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Reverse Mortgages

Shannon Jones

Shannon Jones has been selling real estate since 1998 and specializes in listing and marketing homes...

Shannon Jones has been selling real estate since 1998 and specializes in listing and marketing homes...

Feb 27 11 minutes read

What is a Reverse Mortgage?

In simple terms, a reverse mortgage allow homeowners to take part of the equity and convert it into payments to themselves. Instead of a regular mortgage, where you pay the lender every month to buy a home over time, with a reverse mortgage, you get a loan where the lender pays you. This is a financing option for qualifying homeowners age 62 and above. 

There are three types of reverse mortgages: single purpose reverse mortgages, offered by some state and local government agencies or non-profits; proprietary reverse mortgages, which are private loans; or federally insured reverse mortgages, also known as home equity conversion mortgages (HECMs). 

HECMs account for 90% of all reverse mortgages in the United States, so that’s what we’ll be focusing on in this post.

How It Works

In a traditional mortgage, the homeowner makes monthly payments to a lender. But with a reverse mortgage, it is the opposite, and the lender makes payments to the homeowner. In a reverse mortgage, you still own your home, but your home is used as collateral. The amount of the mortgage is mostly based on the equity you’ve accumulated in your property over the years. Home equity is the difference between your home’s appraised value and the existing mortgages you have on the property. For many senior homeowners, their equity represents a major portion of their net worth. Reverse mortgages make it possible to tap into this net worth and use it as part of their retirement income.

Homeowners, or borrowers, must live in the house as a primary residence in order to qualify for a reverse mortgage. There are several payment options the borrower may choose from, listed below, most of which have adjustable interest rates. With reverse mortgage payments, borrowers are virtually free to use the money as they wish. Many use it as a source of income during retirement, while others use it to pay off existing mortgages, renovate the house, or take care of unexpected expenses. There are no monthly payments required by the borrower during the duration of the reverse mortgage. Instead, the interest and loan balance becomes due only when the borrower moves to another permanent residence, sells the home, or dies.

Although no interest payments need to be made during the term of the reverse mortgage, the homeowner is still responsible to pay for property taxes, homeowners’ insurance, and any other obligations, as well as maintain the property. Failure to do any of these while you have a reverse mortgage can result in the foreclosure of your home. In addition, if you stop living in the home for longer than one year (even if it is because of living in a long-term care facility or for medical reasons), it breaks the terms and conditions of the mortgage, and you are required to repay the loan balance in full.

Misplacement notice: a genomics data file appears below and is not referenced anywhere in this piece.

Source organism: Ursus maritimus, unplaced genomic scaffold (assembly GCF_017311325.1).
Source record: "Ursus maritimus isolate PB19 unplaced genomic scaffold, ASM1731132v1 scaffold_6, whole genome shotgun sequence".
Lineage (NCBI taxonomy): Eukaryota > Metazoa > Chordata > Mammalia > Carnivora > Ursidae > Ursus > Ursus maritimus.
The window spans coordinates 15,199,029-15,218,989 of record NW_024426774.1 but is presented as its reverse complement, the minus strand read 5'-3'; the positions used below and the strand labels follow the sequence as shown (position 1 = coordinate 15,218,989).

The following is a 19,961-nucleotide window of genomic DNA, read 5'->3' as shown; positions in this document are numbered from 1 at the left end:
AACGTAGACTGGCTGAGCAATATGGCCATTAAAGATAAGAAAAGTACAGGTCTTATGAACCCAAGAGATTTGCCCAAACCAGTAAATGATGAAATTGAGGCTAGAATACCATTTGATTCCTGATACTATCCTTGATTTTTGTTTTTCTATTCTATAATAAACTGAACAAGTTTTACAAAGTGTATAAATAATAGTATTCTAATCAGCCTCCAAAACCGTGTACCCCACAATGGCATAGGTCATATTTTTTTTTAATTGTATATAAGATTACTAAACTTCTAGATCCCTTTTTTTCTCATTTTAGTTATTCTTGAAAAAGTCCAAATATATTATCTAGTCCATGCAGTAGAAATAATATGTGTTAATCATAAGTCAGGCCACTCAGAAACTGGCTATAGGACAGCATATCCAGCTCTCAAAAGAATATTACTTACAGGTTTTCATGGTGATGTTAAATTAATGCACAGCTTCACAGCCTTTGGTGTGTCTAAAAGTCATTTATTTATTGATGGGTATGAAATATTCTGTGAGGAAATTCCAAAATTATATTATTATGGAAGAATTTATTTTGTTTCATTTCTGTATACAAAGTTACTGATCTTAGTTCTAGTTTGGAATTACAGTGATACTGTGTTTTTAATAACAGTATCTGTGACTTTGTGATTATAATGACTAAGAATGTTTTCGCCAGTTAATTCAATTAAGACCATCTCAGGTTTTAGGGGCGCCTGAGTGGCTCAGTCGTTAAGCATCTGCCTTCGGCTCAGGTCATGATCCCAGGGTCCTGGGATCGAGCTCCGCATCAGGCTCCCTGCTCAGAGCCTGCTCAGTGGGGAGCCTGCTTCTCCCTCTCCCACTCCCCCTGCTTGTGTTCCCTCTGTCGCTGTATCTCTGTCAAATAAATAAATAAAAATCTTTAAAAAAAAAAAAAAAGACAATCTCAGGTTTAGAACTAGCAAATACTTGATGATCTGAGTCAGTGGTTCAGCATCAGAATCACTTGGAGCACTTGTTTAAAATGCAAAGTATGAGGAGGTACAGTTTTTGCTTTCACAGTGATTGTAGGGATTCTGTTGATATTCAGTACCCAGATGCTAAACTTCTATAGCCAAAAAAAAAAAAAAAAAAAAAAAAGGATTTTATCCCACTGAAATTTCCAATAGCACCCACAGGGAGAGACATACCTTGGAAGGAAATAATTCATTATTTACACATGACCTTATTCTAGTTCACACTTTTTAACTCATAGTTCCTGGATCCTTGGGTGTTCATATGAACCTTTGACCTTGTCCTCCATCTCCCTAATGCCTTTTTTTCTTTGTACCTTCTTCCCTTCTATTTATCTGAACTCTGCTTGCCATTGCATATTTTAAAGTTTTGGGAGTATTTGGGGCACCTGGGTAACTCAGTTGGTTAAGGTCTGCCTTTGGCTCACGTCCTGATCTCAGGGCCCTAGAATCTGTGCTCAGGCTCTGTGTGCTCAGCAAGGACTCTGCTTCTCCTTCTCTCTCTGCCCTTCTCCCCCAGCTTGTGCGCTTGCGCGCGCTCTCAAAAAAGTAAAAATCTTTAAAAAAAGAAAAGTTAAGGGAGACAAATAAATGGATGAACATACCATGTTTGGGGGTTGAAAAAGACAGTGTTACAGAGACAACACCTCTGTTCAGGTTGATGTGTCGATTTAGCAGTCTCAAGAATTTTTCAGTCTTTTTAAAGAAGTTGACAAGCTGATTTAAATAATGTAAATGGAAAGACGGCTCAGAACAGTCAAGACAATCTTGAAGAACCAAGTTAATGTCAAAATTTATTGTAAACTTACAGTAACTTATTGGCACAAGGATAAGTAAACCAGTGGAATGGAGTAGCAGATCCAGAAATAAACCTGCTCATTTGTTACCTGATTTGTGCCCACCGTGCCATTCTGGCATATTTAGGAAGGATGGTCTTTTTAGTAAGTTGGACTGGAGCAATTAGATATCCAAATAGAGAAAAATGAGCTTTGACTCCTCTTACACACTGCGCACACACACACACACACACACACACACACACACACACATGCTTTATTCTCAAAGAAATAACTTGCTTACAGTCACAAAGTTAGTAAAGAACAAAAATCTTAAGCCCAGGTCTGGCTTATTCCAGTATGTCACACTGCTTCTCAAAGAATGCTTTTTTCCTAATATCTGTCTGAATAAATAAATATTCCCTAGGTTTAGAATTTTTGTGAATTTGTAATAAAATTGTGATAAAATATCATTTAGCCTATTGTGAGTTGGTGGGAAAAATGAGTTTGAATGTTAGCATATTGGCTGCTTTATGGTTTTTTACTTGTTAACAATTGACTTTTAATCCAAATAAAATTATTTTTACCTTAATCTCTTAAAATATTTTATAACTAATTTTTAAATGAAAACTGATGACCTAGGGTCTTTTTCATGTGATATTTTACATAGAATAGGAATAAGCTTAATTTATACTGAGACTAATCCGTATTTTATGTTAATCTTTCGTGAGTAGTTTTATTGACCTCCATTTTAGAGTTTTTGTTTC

Reverse mortgages are insured by the Federal Housing Administration (FHA), which guarantees that the homeowner will receive all the payments they are entitled to. It also protects the homeowner from ever owing more on the loan than the home is worth. The money received by the reverse mortgage is not taxable, as it is considered a loan advance by the IRS. The amount you are able to receive is determined by several factors including the value of your home, your age, age of your spouse, the amount due on your existing mortgage, and the interest rate.

Receiving Payments

When you take out a reverse mortgage, there are several ways you can choose to receive your payment. The majority of these options come with adjustable interest rates, as they involve multiple payments over a period of time, over which interest rates are changing.

  • Lump Sum: With this option, you receive all of your proceeds at once when the loan closes. This is also the only option that comes with a fixed interest rate, as it is the only one with a single payment. This comes with a catch though. As of October 2013, there is a cap on how much you can take out from your reverse mortgage within the first year - generally 60%.
  • Term Payments: With this payment option, the lender gives the borrower equal monthly payments over a set period of time. The period of the time is the borrower’s choosing.
  • Equal Monthly Payments (Annuity): Similar to the term payments, this option also involves equal monthly payments. The difference, however, is that these monthly payments come for as long as at least one borrower lives in the home as a primary residence.
  • Line of Credit: With this option, money is available for the homeowner to borrow as needed. What’s more, the homeowner only accrues interest on the amounts borrowed from the credit line, not on all that is available.

In addition to these four options, borrowers also have the ability to combine two payment options together, such as Equal Monthly Payments plus Line of Credit or Term Payments plus Line of Credit.

Qualifications and Eligibility

You may qualify for a reverse mortgage if you meet the following criteria:

  • Age: You are 62 years of age or older. You must be 62+ to take out the reverse mortgage, but spouses of borrowers who are under 62 years at the time of origination still retain the protections of the loan if the older spouse dies.